J Clin Gynecol Obstet
Journal of Clinical Gynecology and Obstetrics, ISSN 1927-1271 print, 1927-128X online, Open Access
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Original Article

Volume 5, Number 4, December 2016, pages 112-116


Outcome of Fetuses With Abnormal Cavum Septi Pellucidi: Experience of a Tertiary Center

George Lucian Zorilaa, Stefania Tudorachea, Elena-Madalina Barbua, Maria-Cristina Comanescua, Razvan-Grigoras Capitanescua, Marius-Cristian Marinasb, Maria Floreaa, Nicolae Cerneaa, Dominic Gabriel Iliescua

aPrenatal Diagnosis Unit, Department of Obstetrics and Gynecology, University Emergency County Hospital, Craiova, Romania
bDepartment of Anatomy, University of Medicine and Pharmacy of Craiova, Romania
cCorresponding Author: Stefania Tudorache, Prenatal Diagnosis Unit, Department of Obstetrics and Gynecology, University Emergency County Hospital, Craiova, Romania

Manuscript accepted for publication December 28, 2016
Short title: Fetuses With Abnormal Cavum Septi Pellucidi
doi: https://doi.org/10.14740/jcgo423w

Abstract▴Top 

Background: Cavum septi pellucidi (CSP) is easily evaluated in the second and third trimester of the pregnancy. The structure is an important feature of the standard planes used for routine morphological assessment of fetal head and central nervous system (CNS): trans-thalamic and trans-ventricular plane. The standard description of the CSP is an anechoic rectangular box between two hyperechoic lines represented by the septum pellucidum. The pathological aspects are mainly represented by the absence of its normal appearance, which is associated with severe CNS malformations of the brain midline as corpus callosum agenesis, hydranencephaly, porencephaly, schizencephaly, holoprosencephaly, syntelencephaly or severe chronic hydrocephaly. Other issues such as increased or reduced dimensions of the CSP are not considered significant if found isolated, although the fetal genetic investigation is suggested by some authors. The objective of the study was to evaluate the outcome of fetuses with abnormal CSP detected by sonography in the last 5 years, in the Prenatal Diagnosis Unit (PDU) of our tertiary center.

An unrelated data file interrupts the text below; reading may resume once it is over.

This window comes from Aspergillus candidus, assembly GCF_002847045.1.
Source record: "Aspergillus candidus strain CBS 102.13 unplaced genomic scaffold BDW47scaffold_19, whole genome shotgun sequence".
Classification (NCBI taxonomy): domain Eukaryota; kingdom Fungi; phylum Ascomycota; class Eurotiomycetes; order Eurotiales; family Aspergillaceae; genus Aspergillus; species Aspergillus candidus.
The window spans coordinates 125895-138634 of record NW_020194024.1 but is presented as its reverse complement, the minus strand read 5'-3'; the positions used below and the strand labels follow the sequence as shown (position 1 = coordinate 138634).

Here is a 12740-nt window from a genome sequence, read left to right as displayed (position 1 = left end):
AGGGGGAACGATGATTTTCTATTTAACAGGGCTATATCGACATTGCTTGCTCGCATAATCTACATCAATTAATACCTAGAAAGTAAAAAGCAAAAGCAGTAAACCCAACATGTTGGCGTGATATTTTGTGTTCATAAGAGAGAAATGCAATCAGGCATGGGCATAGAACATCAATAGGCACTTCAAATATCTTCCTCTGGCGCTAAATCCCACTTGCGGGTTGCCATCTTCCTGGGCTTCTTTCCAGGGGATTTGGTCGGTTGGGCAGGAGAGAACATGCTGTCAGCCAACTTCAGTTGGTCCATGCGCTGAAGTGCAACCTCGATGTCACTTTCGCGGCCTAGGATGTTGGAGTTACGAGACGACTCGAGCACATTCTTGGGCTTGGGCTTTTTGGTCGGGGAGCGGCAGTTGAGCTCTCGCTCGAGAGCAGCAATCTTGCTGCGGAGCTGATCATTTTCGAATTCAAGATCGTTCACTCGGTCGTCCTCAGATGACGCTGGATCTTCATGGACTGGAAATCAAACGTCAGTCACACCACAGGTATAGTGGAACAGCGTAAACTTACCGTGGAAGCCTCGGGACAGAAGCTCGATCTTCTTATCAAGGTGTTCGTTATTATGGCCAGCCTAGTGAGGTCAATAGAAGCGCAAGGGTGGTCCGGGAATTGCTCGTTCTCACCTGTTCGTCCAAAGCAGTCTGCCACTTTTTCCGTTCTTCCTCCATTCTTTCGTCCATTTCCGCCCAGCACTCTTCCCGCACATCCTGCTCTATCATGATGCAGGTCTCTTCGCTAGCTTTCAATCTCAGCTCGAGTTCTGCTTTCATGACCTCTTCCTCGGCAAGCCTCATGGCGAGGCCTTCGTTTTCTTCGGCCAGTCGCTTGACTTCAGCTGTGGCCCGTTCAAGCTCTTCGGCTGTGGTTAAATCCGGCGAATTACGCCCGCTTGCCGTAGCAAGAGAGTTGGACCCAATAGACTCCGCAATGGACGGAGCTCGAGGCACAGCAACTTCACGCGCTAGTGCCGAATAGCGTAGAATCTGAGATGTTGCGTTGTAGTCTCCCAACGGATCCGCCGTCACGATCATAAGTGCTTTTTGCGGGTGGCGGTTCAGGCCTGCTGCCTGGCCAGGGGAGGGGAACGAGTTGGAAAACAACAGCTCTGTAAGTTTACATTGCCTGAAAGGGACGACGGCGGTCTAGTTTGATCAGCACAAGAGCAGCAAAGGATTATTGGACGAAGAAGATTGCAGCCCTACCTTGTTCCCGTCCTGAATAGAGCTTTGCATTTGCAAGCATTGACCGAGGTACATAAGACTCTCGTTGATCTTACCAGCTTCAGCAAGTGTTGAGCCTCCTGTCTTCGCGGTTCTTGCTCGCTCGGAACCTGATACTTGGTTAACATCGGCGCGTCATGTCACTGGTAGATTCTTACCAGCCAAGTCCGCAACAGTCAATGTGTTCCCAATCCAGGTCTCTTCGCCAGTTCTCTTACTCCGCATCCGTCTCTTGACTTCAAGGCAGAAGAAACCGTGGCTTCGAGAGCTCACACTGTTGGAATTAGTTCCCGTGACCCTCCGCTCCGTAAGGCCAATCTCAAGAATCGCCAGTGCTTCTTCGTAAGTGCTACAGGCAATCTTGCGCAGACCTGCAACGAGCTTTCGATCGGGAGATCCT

Methods: We performed a retrospective review of the cases with abnormal CSP evaluated in our tertiary unit, diagnosed between January 2012 and November 2016. The fetal anatomy was evaluated in all cases following the recommendations of the international guidelines. In abnormal CSP cases, fetal neurosonogram and an extended fetal anomaly scan were performed and amniocentesis was proposed to identify genetic disorders.

Results: A total of 7,520 cases were examined for morphological purposes and abnormal CSP was found in 36 cases. Absent CSP was the initial observation that triggered further investigation and diagnosis in the cases with agenesis of corpus callosum (ACC) (seven cases) and septo-optic dysplasia (two cases). In hydranencephaly or severe hydrocephaly, porencephaly, schizencephaly and holoprosencephaly, the heavily malformed aspect of the brain is obvious, and the absence of CSP is only an observation, with less diagnostic importance and clinical implications. Partial or total ACC was mainly associated to absent CSP, as the development of two structures is merged. Almost half of the total abnormal CSP cases (16/36) were associated with genetic disorders, most of them with abnormal karyotype and all of them were associated with the absence of CSP. The persistent enlargement of CSP (4/36 cases) and the hyperechoic aspect of CSP (1/36) were not associated with other structural or genetic abnormalities and the postnatal neuromotor development was normal.

Conclusions: The CSP evaluation is mandatory and normal aspects suggest a normal development of the midbrain. Genetic testing should be offered especially for the cases with absent CSP because of the high incidence of chromosomal disorders. As the absence of CSP is associated with severe structural or genetic disorders, its visualization in the second half of pregnancy is mandatory for any anomaly scan. The enlargement and echogenicity variations of CSP associate a favorable neonatal outcome. However, long-term follow-up is recommended in the apparently normal neonates and infants, as they may develop abnormal psychological behavior lately.